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Peter Waddell’s 2007 painting of the White House grounds in 1825 shows Jefferson’s stone wall and a smooth terrain that are a testament to the decades of hard work of grading and improving the land south of the White House

Peter Waddell for the White House Historical Association

John Adams, the first resident of the White House, wanted a vegetable garden plowed and fertilized with the goal of planting in the spring of 1800. By the time the ground was ready for planting, Adams had returned to private life after Thomas Jefferson’s victory in the 1800 presidential election. President Jefferson inherited a construction site when he came into office and during his two terms, he prepared plans to improve the grounds. They included groves of trees, gardens, and graveled driveways, with a fence that enclosed eight acres around the residence. His plan was detailed and influenced the site’s overall layout until the Civil War.

With the completion of his East and West terraces in 1807, President Jefferson divided the grounds into two sides. The north became the public space leading to the main entrance for callers or visitors. The South Grounds he envisioned as a private garden with serpentine walks and a lawn, within the retaining wall edged by flower borders. The vegetable garden was placed out of sight on the southeast side of the house. Jefferson ordered the planting of groves of trees and built walls around his eight acres for privacy. The vegetable garden was probably a large, unshaded area with “a mixture of ornamental and edible plants, set out each year in parterres divided by swept earth, drainage ditches, gravel or grass paths.”1

President Jefferson’s plan for a 168-foot long permanent vegetable garden was slow to be developed. Records indicate it was not surveyed and laid out until 1807-1808, so the president must have provisioned his kitchen from Monticello or from the local city markets to provide meat and produce for the large number of guests he entertained on an almost daily basis.2 By the summer of 1809 the garden southeast of the President’s House was finished and planted with vegetables. The list of vegetables included cabbage, broccoli, green and yellow Savoy, radish, endive, cucumber, carrot, beet, parsnip, turnip, and leek.3 The fate of the kitchen garden is unclear after the 1814 fire set by the British destroyed the White House and ruined the grounds. Redeveloping the president’s grounds would be a daunting task, and President James Monroe would hire Charles Bizet, a gardener who had fled France during the Revolution and worked at Montpelier for the Madison's. Bizet undoubtedly tended a vegetable garden, but his main duty was taken up by constant construction and earth moving to rebuild the presidential gardens and grounds.4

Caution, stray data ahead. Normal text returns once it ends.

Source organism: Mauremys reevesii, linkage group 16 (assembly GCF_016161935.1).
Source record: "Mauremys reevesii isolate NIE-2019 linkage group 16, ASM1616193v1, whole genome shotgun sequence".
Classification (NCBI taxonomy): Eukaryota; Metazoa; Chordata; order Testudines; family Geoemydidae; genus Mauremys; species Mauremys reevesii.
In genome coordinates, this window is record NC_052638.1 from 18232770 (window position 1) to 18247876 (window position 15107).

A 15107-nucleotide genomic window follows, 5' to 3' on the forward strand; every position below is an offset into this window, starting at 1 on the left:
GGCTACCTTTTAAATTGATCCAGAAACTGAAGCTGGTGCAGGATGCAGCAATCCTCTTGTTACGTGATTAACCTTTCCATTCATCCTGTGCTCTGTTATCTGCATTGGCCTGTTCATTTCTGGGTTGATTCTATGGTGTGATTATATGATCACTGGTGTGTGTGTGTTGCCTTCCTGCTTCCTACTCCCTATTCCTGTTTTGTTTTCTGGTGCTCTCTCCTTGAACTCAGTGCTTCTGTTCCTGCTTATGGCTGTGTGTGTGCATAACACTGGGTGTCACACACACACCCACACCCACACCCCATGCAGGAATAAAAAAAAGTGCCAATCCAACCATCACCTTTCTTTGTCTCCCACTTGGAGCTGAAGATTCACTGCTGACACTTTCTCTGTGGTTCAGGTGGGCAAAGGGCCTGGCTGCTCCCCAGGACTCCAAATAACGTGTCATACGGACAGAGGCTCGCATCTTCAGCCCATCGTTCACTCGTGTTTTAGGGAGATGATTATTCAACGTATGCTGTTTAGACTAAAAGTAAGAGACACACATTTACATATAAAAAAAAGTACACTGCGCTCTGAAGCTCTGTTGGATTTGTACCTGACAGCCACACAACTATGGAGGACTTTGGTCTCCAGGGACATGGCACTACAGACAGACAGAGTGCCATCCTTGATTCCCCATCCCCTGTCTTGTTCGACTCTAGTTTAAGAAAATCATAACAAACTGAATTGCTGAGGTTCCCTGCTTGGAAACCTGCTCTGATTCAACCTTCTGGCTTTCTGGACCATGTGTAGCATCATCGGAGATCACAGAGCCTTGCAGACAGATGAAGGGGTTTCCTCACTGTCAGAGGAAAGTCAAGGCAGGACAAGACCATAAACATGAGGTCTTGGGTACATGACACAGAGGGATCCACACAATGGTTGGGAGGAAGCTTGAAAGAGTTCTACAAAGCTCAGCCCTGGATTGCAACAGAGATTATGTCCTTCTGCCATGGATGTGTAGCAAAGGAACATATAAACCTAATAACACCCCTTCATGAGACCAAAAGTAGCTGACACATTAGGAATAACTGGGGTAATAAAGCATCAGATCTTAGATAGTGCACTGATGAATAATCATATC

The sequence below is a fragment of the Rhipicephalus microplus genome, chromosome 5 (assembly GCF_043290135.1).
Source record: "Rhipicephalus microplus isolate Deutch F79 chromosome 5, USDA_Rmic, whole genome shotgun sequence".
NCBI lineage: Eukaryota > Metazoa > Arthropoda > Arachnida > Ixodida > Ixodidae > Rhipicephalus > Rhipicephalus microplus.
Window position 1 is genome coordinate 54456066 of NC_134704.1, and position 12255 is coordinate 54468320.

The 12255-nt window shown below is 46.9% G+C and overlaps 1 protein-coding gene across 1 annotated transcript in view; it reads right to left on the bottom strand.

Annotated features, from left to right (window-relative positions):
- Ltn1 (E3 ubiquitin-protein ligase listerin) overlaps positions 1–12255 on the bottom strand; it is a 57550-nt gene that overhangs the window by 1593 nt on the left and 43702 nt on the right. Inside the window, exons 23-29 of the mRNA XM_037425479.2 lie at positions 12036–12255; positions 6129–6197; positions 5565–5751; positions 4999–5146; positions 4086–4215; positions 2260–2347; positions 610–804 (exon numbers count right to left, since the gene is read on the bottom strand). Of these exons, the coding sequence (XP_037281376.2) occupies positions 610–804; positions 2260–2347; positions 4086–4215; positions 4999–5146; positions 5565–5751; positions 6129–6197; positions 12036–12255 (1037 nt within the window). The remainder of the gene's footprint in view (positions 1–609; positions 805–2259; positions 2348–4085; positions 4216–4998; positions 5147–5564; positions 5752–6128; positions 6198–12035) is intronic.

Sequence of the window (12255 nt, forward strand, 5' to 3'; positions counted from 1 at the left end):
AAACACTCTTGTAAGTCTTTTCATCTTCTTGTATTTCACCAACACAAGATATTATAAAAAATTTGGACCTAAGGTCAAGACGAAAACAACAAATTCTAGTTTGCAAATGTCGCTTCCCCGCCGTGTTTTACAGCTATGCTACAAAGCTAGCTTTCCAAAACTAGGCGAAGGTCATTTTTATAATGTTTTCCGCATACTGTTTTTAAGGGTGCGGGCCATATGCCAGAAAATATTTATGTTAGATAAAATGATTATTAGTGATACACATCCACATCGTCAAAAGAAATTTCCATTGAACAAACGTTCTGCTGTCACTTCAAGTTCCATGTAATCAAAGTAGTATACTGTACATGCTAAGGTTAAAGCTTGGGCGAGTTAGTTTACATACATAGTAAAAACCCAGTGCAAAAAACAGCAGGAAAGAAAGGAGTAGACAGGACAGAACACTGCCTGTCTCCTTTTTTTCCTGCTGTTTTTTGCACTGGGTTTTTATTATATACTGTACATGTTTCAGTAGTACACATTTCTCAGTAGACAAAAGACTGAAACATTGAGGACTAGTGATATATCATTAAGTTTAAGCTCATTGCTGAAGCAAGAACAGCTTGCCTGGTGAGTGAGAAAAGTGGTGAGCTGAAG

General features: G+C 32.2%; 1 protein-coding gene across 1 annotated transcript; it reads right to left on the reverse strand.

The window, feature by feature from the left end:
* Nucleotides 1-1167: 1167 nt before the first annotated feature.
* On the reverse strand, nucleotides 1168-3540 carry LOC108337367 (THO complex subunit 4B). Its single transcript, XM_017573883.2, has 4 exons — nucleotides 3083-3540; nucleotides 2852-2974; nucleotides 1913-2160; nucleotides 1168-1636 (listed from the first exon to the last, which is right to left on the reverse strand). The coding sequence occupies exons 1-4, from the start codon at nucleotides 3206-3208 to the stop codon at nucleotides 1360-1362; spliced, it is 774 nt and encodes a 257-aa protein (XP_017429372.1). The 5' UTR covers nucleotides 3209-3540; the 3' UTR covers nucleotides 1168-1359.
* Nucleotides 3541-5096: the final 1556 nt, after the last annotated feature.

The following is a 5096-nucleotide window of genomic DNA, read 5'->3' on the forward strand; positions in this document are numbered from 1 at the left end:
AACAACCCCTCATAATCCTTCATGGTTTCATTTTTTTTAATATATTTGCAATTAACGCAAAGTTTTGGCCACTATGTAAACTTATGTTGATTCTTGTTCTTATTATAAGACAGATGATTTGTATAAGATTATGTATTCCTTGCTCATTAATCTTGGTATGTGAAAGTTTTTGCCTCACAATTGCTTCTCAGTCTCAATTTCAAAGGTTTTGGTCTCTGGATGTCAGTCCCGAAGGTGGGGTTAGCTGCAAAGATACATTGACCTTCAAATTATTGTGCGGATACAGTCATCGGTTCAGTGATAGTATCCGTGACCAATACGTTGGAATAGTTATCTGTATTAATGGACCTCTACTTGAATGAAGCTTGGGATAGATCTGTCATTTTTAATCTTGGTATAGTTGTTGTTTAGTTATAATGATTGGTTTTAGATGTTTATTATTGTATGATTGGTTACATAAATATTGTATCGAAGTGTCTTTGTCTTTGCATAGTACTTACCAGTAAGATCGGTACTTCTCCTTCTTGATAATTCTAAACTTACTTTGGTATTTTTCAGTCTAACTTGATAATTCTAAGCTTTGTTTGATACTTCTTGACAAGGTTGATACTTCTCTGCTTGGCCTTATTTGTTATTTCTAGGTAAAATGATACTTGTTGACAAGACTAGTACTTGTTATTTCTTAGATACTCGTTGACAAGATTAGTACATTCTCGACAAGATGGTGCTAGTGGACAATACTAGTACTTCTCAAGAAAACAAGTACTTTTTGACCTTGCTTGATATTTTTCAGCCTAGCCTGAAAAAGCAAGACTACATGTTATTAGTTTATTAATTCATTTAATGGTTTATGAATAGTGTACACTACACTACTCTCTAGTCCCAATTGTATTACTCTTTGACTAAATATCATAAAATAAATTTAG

Thomas Jefferson’s drawing of the grounds dating from 1802-1805 that represented ideas that inspired most gardening at the White House for fifty years.

Library of Congress

President John Quincy Adams, who succeeded President Monroe, was an enthusiastic gardener who planted a two-acre garden with trees, herbs, and vegetables and created groves of fruit and forest trees. Gardener John Ousley, who with his family occupied a cottage on the grounds, planted and cared for the herb and vegetable gardens. During the Jackson administration government records contained only a passing reference to the types of fruits and vegetables that grew in the president’s kitchen garden. It was likely that the vegetables and herbs cultivated by Adams were in place along with staples like cucumbers and turnips. Dessert fruits, such as strawberries and black currants, became regular fare on the president’s table during the John Quincy Adams administration (1825-1829).5

The contents of the vegetable garden of President Martin Van Buren were detailed in the famous “gold spoon” speech by Congressman Charles Ogle of Pennsylvania during the 1840 election. Ogle spent three days on the House floor railing against Van Buren for lavish spending of public funds on “gold spoons” and “the Regal Splendor of the President’s Palace.“ Despite the political bias, we know from his speech that the kitchen garden brimmed with strawberries, dewberries, and raspberries; Neshanock potatoes, drumhead and early York cabbages, white and red sugar and pickle beets, marrowfat peas, carrots, and parsnips. At a time of economic hardship, when most American families scarcely subsisted, Van Buren’s lifestyle was an easy mark.6